Abbott Labs‘ (NYSE:ABT) spin-off process seems to be on the right track as the healthcare conglomerate has closed one of the largest dollar denominated bond deals in the last three years, raising close to $15 billion in debt through its unit AbbVie.  Abbott plans to complete its spin-off by the end of 2012 and create two publicly traded companies: one with diversified medical products, Abbott, and the other one with research-based proprietary pharmaceuticals drugs, AbbVie.
The bond sale will help Abbott retire a major portion of the debt as AbbVie will pay part of the money to pay $8.5 billion in dividends to Abbott.  Currently, Abbott has a net debt load of about $6 billion on its balance sheet. With the spin-off nearing, we find it prudent to take a look at the structure of the “to be created” companies post the spin-off even as our current analysis does not reflect the planned split.
Abbott: Will Be A Well Diversified Play
The current company, Abbott, will retain a diverse portfolio of health care products including:
- Pharmaceuticals - Generics drugs
- Nutritionals – Pediatric, adult, healthy living and sports nutrition products such as infant formulas, snack bars and meal replacement shakes
- Vascular - Minimally invasive medical devices for heart diseases, strokes, carotid artery diseases, and other serious vascular conditions
- Diagnostics - Systems and tests used for screening for drugs of abuse, cancer, therapeutic drug monitoring, fertility, physiological diseases and infectious diseases such as hepatitis and HIV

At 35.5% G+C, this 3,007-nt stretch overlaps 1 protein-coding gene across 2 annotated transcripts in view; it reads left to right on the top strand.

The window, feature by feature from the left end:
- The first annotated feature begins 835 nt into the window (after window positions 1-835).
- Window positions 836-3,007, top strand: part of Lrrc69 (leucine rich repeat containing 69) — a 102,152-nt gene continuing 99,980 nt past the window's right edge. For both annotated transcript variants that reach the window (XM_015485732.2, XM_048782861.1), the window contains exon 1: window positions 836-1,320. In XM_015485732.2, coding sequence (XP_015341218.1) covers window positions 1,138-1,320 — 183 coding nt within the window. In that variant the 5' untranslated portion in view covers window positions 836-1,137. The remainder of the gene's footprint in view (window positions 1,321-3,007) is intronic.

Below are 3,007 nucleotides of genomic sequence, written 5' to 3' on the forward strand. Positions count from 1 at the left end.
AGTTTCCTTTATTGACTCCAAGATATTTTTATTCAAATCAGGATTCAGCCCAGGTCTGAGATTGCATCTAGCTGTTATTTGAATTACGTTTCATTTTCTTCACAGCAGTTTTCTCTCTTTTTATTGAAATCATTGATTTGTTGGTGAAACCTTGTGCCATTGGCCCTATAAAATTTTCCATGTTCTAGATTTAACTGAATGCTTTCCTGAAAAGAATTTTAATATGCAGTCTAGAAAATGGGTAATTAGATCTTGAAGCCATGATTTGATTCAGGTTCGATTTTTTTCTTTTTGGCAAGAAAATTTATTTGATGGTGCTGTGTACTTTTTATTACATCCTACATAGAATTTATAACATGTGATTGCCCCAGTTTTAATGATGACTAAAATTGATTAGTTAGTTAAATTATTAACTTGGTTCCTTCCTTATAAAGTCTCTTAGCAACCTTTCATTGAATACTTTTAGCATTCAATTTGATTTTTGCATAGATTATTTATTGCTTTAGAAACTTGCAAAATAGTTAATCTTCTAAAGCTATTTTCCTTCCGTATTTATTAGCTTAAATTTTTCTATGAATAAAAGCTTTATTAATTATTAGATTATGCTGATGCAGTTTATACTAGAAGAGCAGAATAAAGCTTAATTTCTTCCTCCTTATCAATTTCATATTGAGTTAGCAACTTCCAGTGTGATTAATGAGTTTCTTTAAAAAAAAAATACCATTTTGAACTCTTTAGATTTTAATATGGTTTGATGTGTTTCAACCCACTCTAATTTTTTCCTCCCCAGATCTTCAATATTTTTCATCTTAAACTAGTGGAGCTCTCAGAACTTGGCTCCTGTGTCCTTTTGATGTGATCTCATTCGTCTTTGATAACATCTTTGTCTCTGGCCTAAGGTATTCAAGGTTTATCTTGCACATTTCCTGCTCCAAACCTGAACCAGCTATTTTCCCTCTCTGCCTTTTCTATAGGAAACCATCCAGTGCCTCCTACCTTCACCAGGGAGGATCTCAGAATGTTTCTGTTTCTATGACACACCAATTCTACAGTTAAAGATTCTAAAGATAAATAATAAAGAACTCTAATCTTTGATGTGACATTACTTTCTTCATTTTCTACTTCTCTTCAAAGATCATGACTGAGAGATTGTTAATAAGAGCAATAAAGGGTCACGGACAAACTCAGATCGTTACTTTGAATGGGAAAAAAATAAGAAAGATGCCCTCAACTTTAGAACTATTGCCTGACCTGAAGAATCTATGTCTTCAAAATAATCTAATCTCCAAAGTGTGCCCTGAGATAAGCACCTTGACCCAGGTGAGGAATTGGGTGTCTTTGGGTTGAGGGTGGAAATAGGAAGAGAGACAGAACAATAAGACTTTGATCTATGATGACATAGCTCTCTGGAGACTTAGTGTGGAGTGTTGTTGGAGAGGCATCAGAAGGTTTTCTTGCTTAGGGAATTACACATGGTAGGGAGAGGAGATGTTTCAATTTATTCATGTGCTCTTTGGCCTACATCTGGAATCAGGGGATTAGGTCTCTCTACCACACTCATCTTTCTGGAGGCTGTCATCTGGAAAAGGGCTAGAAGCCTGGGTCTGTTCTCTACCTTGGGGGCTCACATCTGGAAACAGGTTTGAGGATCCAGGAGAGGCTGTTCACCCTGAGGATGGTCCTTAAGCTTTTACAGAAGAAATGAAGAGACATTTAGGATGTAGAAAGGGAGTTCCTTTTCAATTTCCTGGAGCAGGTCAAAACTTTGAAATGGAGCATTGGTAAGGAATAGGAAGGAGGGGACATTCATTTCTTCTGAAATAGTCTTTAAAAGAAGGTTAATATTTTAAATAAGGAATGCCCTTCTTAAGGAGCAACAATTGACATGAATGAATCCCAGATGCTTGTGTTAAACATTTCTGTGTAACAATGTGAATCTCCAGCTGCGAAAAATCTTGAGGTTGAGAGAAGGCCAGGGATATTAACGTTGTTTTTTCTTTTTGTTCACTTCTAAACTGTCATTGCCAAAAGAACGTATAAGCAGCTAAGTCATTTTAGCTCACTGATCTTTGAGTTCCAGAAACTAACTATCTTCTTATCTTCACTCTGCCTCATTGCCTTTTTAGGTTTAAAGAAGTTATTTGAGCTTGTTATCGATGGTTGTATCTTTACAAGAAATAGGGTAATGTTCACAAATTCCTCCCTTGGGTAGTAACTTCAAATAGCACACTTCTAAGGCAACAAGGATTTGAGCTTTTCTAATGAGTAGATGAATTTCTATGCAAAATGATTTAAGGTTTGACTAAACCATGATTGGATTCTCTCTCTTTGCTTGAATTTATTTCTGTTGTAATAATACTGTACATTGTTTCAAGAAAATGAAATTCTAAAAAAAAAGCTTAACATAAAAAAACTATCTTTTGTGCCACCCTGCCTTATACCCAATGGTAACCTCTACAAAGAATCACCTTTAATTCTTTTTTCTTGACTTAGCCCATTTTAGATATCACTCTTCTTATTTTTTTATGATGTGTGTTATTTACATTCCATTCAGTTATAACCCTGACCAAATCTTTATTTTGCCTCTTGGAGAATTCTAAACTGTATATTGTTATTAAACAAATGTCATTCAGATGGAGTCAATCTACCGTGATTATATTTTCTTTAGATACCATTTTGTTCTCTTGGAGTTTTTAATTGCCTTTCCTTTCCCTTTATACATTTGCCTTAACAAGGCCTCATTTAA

While this business will have relatively lower margins, we expect growth to be fairly stable in the long term. This business will have a significant presence in rapidly growing emerging markets like India, China and Russia and should provide a substantial growth opportunity.
In the pharmaceutical business, the company committed to several purchases in the past like Solvay and Piramal to diversify its portfolio of offerings and expand into emerging markets. On a similar note, the company recently opened a nutritional R&D center in India and struck an R&D deal with a Russian group to boost its nutritional business. In the vascular business, the company is developing next-generation Drug Eluting Stent (DES) XIENCE Xpedition, expected to launch in Europe this year and in the U.S. in 2013. Further, the company’s XIENCE PRIME received approval in Japan earlier this year.
Per capita income levels in many emerging markets are rising rapidly, which should lead to better insurance coverage and better healthcare. Additionally, new studies and increased access to information have led to rising health consciousness in these markets. These factors should drive growth for the future “Abbott”.
AbbVie: Dependence On Humira Could Hurt
After the spin-off, AbbVie will retain the higher margin proprietary pharmaceuticals and biologics including primary care and specialty care drugs that prevent and treat conditions such as autoimmune diseases, lipid disorders, kidney diseases, prostate cancer, thyroid diseases and HIV. The company’s prized asset, blockbuster drug Humira, will also be part of AbbVie and will drive growth for the company.
However, our concerns are raised from the significant dependence on Humira. Humira will lose patent protection in late 2016 in the U.S. and mid 2017 in Europe. The company’s current pipeline doesn’t have a very strong potential blockbuster candidate, which could limit its growth potential in the long term. The company also recently announced that its partner Reata Pharmaceuticals is discontinuing a late-stage trial of their potential blockbuster drug for chronic kidney disease and diabetes due to the safety concerns raised by an independent safety committee.
Another worry is the growing competition for Humira. (Read Pfizer Receives Major Boost As FDA Approves RA Drug Tofacitinib) Further, Tricor went off-patent in July 2012 while other drugs regulator Niaspan and Kaletra are seeing a decline in sales due to significant competition.
While after the bond deal AbbVie will be left with a huge pile of debt, we believe, in the short term, the “to be separated” company should be in a comfortable position with significant cash flows from Humira, among others.Notes: